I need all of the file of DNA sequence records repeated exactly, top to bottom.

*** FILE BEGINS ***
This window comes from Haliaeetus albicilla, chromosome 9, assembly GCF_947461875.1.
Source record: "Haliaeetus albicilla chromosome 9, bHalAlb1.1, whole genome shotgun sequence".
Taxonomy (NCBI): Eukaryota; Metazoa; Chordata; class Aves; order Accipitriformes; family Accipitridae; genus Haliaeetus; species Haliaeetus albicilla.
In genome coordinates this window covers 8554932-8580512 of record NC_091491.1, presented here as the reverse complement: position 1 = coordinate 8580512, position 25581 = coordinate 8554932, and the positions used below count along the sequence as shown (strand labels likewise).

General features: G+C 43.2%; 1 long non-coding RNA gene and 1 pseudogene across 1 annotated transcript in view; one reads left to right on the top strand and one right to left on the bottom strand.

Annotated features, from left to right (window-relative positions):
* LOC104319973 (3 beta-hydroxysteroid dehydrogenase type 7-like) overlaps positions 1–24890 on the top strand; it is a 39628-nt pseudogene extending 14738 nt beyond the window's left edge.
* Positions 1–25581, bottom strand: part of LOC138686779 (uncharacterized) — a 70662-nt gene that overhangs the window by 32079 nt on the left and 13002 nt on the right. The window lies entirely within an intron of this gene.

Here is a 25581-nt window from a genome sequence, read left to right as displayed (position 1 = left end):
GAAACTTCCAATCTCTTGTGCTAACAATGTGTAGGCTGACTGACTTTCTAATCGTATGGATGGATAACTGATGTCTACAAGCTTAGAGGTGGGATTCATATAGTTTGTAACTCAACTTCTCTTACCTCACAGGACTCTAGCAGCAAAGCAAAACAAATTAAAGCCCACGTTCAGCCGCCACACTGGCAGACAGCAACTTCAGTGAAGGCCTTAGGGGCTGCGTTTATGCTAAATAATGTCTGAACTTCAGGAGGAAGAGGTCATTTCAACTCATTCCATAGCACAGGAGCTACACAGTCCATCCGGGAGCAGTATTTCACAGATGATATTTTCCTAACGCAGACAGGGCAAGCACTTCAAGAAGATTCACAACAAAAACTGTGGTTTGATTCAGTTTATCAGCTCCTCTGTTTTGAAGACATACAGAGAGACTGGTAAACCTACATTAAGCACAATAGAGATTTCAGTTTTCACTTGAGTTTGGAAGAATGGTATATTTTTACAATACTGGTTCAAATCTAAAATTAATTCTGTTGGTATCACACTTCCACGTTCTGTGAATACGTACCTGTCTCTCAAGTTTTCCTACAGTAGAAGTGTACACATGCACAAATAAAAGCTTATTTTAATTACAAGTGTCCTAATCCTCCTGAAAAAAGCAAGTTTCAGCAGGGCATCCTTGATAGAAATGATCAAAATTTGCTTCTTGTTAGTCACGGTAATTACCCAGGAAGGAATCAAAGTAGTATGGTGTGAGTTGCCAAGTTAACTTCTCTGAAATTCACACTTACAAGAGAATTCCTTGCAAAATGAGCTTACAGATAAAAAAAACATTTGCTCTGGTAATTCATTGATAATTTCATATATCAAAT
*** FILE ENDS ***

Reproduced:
This window comes from Haliaeetus albicilla, chromosome 9, assembly GCF_947461875.1.
Source record: "Haliaeetus albicilla chromosome 9, bHalAlb1.1, whole genome shotgun sequence".
Taxonomy (NCBI): Eukaryota; Metazoa; Chordata; class Aves; order Accipitriformes; family Accipitridae; genus Haliaeetus; species Haliaeetus albicilla.
In genome coordinates this window covers 8554932-8580512 of record NC_091491.1, presented here as the reverse complement: position 1 = coordinate 8580512, position 25581 = coordinate 8554932, and the positions used below count along the sequence as shown (strand labels likewise).

General features: G+C 43.2%; 1 long non-coding RNA gene and 1 pseudogene across 1 annotated transcript in view; one reads left to right on the top strand and one right to left on the bottom strand.

Annotated features, from left to right (window-relative positions):
* LOC104319973 (3 beta-hydroxysteroid dehydrogenase type 7-like) overlaps positions 1–24890 on the top strand; it is a 39628-nt pseudogene extending 14738 nt beyond the window's left edge.
* Positions 1–25581, bottom strand: part of LOC138686779 (uncharacterized) — a 70662-nt gene that overhangs the window by 32079 nt on the left and 13002 nt on the right. The window lies entirely within an intron of this gene.

Here is a 25581-nt window from a genome sequence, read left to right as displayed (position 1 = left end):
GAAACTTCCAATCTCTTGTGCTAACAATGTGTAGGCTGACTGACTTTCTAATCGTATGGATGGATAACTGATGTCTACAAGCTTAGAGGTGGGATTCATATAGTTTGTAACTCAACTTCTCTTACCTCACAGGACTCTAGCAGCAAAGCAAAACAAATTAAAGCCCACGTTCAGCCGCCACACTGGCAGACAGCAACTTCAGTGAAGGCCTTAGGGGCTGCGTTTATGCTAAATAATGTCTGAACTTCAGGAGGAAGAGGTCATTTCAACTCATTCCATAGCACAGGAGCTACACAGTCCATCCGGGAGCAGTATTTCACAGATGATATTTTCCTAACGCAGACAGGGCAAGCACTTCAAGAAGATTCACAACAAAAACTGTGGTTTGATTCAGTTTATCAGCTCCTCTGTTTTGAAGACATACAGAGAGACTGGTAAACCTACATTAAGCACAATAGAGATTTCAGTTTTCACTTGAGTTTGGAAGAATGGTATATTTTTACAATACTGGTTCAAATCTAAAATTAATTCTGTTGGTATCACACTTCCACGTTCTGTGAATACGTACCTGTCTCTCAAGTTTTCCTACAGTAGAAGTGTACACATGCACAAATAAAAGCTTATTTTAATTACAAGTGTCCTAATCCTCCTGAAAAAAGCAAGTTTCAGCAGGGCATCCTTGATAGAAATGATCAAAATTTGCTTCTTGTTAGTCACGGTAATTACCCAGGAAGGAATCAAAGTAGTATGGTGTGAGTTGCCAAGTTAACTTCTCTGAAATTCACACTTACAAGAGAATTCCTTGCAAAATGAGCTTACAGATAAAAAAAACATTTGCTCTGGTAATTCATTGATAATTTCATATATCAAAT